Title:
Low temperature autoigniting propellant composition
United States Patent 5866842


Abstract:
A low temperature autoigniting composition for use in a mobile occupant restraint system comprising, a low temperature melting oxidizer and a fuel, wherein the low temperature autoigniting composition autoignites in the temperature range of about 130° C. to about 175° C. In a preferred embodiment, the composition comprises a low temperature melting oxidizer, a fuel, and a catalyst, wherein the composition autoignites in the temperature range of about 130° C. to about 150° C. Preferably, the oxidizer comprises about 20 to about 70 percent by weight of the composition, the fuel comprises about 10 to about 50 percent by weight of the composition, and the catalyst comprises about 2 to about 50 percent by weight of the composition. The autoignition propellants of the invention are designed to function at low temperatures and before heat damage to an airbag deployment mechanism can occur, for example, during a fire.



Inventors:
Wilson, Kimberly A. (Seattle, WA)
Wilson, Michael A. (Bothell, WA)
Poole, Donald R. (South Colby, WA)
Holland, Gary F. (Snohomish, WA)
Application Number:
08/683286
Publication Date:
02/02/1999
Filing Date:
07/18/1996
Assignee:
Primex Technologies, Inc. (Redmond, WA)
Primary Class:
Other Classes:
149/19.91, 149/35, 149/46
International Classes:
C06B31/28; C06B31/32; C06B33/04; C06C9/00; (IPC1-7): C06B45/10; C06B35/00
Field of Search:
149/19.4, 149/19.91, 149/19.6, 149/35, 149/46
View Patent Images:
US Patent References:
5531941Process for preparing azide-free gas generant composition1996-07-02Poole264/3.4
5529649Insensitive high performance explosive compositions1996-06-25Lund et al.149/19.3
5468313Plastisol explosive1995-11-21Wallace, II et al.149/53
5460671Ignition compositions for inflator gas generators1995-10-24Khandhadia et al.149/109.6
5429386Auto ignition device for an air bag inflator1995-07-04Mihm et al.280/734
5380380Ignition compositions for inflator gas generators1995-01-10Poole et al.149/22
5167426Auto-ignition device for an air bag inflator1992-12-01Mihm et al.280/735
5125684Extrudable gas generating propellants, method and apparatus1992-06-30Cartwright280/736
5100170Auto-ignition device for an air bag inflator1992-03-31Mihm et al.280/735
5098683Potassium fluoride stabilized ammonium nitrate and method of producing potassium fluoride stabilized ammonium nitrate1992-03-24Mehrotra et al.423/266
5084118Ignition composition for inflator gas generators1992-01-28Poole149/22
5035757Azide-free gas generant composition with easily filterable combustion products1991-07-30Poole149/46
4944528Automatic-ignition device for vehicle crash protection device1990-07-31Nilsson et al.280/741
4931112Gas generating compositions containing nitrotriazalone1990-06-05Wardle et al.149/88
4925503Solid explosive and propellant compositions containing a polyurethane polyacetal elastomer binder and method for the preparation thereof1990-05-15Canterberry et al.149/19.4
4923536Explosives and propellant compositions containing a polyurethane polyacetal elastomer binder and method for the preparation thereof1990-05-08Canterberry et al.149/19.4
4909549Composition and process for inflating a safety crash bag1990-03-20Poole et al.280/738
4601344Pyrotechnic fire extinguishing method1986-07-22Reed et al.169/47
4552598Ethylenediamine salt of 5-nitrotetrazole and preparation1985-11-12Lee et al.149/47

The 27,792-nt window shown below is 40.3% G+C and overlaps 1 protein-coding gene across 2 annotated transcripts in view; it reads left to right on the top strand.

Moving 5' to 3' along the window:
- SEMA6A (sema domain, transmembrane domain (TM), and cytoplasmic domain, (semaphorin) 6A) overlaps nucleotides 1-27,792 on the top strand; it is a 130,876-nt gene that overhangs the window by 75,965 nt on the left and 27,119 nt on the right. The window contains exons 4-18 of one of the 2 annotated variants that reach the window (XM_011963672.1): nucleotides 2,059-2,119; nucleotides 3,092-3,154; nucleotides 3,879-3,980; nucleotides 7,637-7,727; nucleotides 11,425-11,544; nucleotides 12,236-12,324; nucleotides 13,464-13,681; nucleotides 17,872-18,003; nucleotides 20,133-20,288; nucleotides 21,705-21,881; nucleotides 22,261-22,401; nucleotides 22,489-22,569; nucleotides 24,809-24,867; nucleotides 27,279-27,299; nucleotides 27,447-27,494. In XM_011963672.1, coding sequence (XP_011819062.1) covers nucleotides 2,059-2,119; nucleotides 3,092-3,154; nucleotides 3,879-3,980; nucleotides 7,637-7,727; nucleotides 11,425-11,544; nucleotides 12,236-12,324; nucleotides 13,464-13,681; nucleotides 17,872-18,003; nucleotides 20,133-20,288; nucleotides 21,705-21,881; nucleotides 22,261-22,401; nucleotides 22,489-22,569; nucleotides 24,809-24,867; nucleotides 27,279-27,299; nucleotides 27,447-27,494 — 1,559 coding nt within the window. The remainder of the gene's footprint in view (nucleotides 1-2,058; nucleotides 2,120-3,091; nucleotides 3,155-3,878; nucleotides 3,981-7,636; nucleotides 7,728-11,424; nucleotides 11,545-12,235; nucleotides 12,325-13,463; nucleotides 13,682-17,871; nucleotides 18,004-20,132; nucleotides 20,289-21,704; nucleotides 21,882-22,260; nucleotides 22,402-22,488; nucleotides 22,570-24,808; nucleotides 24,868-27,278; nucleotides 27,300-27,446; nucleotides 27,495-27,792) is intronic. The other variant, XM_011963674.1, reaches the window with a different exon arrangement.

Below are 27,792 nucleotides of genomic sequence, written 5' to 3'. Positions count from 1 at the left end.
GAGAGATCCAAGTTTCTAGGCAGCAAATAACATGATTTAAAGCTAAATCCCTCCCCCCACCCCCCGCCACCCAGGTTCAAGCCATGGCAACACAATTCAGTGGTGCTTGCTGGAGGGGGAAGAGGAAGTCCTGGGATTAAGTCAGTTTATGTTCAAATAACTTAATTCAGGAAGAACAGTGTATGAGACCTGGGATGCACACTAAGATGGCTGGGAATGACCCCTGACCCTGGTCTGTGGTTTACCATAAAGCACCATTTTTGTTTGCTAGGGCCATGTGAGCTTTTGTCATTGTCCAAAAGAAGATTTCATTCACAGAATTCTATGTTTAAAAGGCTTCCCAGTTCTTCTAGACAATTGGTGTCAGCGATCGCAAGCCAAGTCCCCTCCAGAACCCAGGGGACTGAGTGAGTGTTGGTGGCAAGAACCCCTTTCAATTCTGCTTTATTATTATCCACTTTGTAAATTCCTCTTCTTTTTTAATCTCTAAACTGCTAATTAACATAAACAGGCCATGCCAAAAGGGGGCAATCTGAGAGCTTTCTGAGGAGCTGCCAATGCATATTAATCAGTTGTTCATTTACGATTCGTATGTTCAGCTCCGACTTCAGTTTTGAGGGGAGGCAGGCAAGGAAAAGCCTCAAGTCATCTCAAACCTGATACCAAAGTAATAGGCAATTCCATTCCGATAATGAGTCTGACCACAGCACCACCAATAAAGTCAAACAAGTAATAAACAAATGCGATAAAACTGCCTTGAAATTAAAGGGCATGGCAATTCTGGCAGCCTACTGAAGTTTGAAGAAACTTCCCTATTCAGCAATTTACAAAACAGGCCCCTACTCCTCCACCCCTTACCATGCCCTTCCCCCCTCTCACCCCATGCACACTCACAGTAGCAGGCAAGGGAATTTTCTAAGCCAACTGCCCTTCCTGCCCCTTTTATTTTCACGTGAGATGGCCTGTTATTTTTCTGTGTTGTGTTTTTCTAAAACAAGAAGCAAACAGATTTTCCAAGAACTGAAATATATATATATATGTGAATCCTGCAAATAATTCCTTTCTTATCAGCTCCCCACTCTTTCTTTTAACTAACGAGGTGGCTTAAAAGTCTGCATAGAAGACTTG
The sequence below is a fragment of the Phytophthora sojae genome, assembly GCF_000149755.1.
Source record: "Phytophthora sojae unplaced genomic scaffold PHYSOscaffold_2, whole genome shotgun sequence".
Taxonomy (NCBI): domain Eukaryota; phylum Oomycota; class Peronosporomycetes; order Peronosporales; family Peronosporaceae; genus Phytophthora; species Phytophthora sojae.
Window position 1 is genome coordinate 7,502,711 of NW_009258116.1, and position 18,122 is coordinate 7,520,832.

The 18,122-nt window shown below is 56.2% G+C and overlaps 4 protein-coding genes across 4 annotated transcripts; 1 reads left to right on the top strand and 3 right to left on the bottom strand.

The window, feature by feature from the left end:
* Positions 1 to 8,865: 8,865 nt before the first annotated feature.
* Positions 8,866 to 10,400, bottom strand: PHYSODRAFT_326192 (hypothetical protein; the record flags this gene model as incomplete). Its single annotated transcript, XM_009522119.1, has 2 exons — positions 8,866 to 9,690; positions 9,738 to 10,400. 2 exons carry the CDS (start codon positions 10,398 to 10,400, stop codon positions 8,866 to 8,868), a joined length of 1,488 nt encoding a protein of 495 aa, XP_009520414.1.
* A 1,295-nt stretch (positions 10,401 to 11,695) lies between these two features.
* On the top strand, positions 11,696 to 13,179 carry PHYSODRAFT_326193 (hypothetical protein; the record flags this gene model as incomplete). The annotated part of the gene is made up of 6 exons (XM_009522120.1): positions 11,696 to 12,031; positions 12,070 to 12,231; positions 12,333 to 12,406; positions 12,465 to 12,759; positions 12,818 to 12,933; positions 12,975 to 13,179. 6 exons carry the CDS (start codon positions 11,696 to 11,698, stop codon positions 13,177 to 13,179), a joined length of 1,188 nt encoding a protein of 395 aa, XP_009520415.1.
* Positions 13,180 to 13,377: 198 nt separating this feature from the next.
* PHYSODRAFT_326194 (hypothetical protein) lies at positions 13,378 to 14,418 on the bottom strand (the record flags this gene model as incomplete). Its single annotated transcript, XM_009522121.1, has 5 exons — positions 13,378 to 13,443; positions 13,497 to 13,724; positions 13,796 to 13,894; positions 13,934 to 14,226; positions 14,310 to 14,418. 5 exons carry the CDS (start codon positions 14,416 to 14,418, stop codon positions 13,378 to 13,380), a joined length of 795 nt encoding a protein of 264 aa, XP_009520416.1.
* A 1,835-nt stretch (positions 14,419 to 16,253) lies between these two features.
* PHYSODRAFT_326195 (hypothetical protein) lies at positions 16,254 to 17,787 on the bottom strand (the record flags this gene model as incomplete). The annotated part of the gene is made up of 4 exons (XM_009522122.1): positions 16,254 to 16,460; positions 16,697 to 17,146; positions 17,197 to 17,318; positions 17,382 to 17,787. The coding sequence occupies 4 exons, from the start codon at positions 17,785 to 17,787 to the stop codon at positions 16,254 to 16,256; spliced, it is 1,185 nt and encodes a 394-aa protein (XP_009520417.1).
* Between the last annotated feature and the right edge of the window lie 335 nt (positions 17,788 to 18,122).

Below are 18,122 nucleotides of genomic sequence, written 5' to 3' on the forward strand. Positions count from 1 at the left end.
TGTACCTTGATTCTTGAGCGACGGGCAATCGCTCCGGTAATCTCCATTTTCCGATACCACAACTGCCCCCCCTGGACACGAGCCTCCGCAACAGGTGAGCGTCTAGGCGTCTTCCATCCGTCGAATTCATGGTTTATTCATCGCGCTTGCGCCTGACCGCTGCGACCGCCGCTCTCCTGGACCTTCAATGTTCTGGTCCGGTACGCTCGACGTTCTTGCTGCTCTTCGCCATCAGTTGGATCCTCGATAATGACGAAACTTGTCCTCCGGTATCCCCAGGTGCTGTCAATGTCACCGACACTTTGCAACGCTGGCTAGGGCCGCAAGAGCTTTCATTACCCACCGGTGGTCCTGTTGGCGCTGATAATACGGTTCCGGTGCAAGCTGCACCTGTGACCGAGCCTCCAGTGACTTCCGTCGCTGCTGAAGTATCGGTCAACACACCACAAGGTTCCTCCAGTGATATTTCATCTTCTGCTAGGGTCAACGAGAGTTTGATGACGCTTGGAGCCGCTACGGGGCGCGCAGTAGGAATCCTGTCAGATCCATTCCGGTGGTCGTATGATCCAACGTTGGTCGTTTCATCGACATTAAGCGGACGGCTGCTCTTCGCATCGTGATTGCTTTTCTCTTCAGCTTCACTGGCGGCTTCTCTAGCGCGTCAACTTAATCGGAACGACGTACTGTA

4421578Castable high explosive compositions of low sensitivity1983-12-20Voreck149/2
4300962Ammonium nitrate explosive systems1981-11-17Stinecipher et al.149/47
3954528Solid gas generating and gun propellant composition containing triaminoguanidine nitrate and synthetic polymer binder1976-05-04Chang et al.149/19.4
3912562Low temperature gas generator propellant1975-10-14Garner149/41
3797854CRASH RESTRAINT AIR GENERATING INFLATION SYSTEM1974-03-19Poole et al.280/150
3739574GAS GENERATOR METHOD AND APPARATUS1973-06-19Godfrey60/390.3
3719604PRESSURIZING-GAS-PRODUCING CHARGES CONTAINING AN AMINOGUANIDINE TETRAZOLE AND AN OXYGEN-LIBERATING OR GAS-EVOLVING ADDITIVE1973-03-06Prior et al.252/186
3343921Gas generation means1967-09-26Braun23/281
3044123Pressed solid propellant pellets1962-07-17Grubaugh18/55
2558756Oxygen generator1951-07-03Jackson et al.23/281
2165263N/A1939-07-11Holm102/12
2159234Gas-producing nondetonating composition1939-05-23Taylor52/14



Foreign References:
DE854770C1952-11-06
DE851919C1952-10-09
DE909424C1954-04-15
WO1995004710A11995-02-16LAW RESIDUE AZIDE-FREE GAS GENERANT COMPOSITION
Primary Examiner:
Nelson, Peter A.
Attorney, Agent or Firm:
Garabedian, Todd E.
Claims:
What is claimed is:

1. A low temperature autoigniting composition comprising:

a low temperature melting oxidizer comprising from about 30% to about 60% by weight of said low temperature autoigniting composition; and

a fuel comprising from about 10% to about 50% by weight of said low temperature autoigniting composition and selected from the group consisting of 3-nitro-1,2,4-triazol-5-one, semicarbizide hydrochloride, ethyl centralite, triazoles, tetrazoles, and triaminoguanidine nitrate;

wherein said low temperature melting oxidizer melts and autoignites said low temperature autoigniting composition in the temperature range from about 130° C. to about 150° C.



2. The low temperature autoigniting composition of claim 1, wherein said fuel comprises about 20 to about 40 percent by weight of said composition.

3. A low temperature autoigniting composition, comprising:

a low temperature melting oxidizer comprising from about 30% to about 60% by weight of said low temperature autoigniting composition; and

a fuel comprising from about 10% to about 50% by weight of said low temperature autoigniting composition and selected from the group consisting of 3-nitro-1,2,4-triazol-5-one, semicarbizide hydrochloride, ethyl centralite, triazoles, tetrazoles, and triaminoguanidine nitrate; and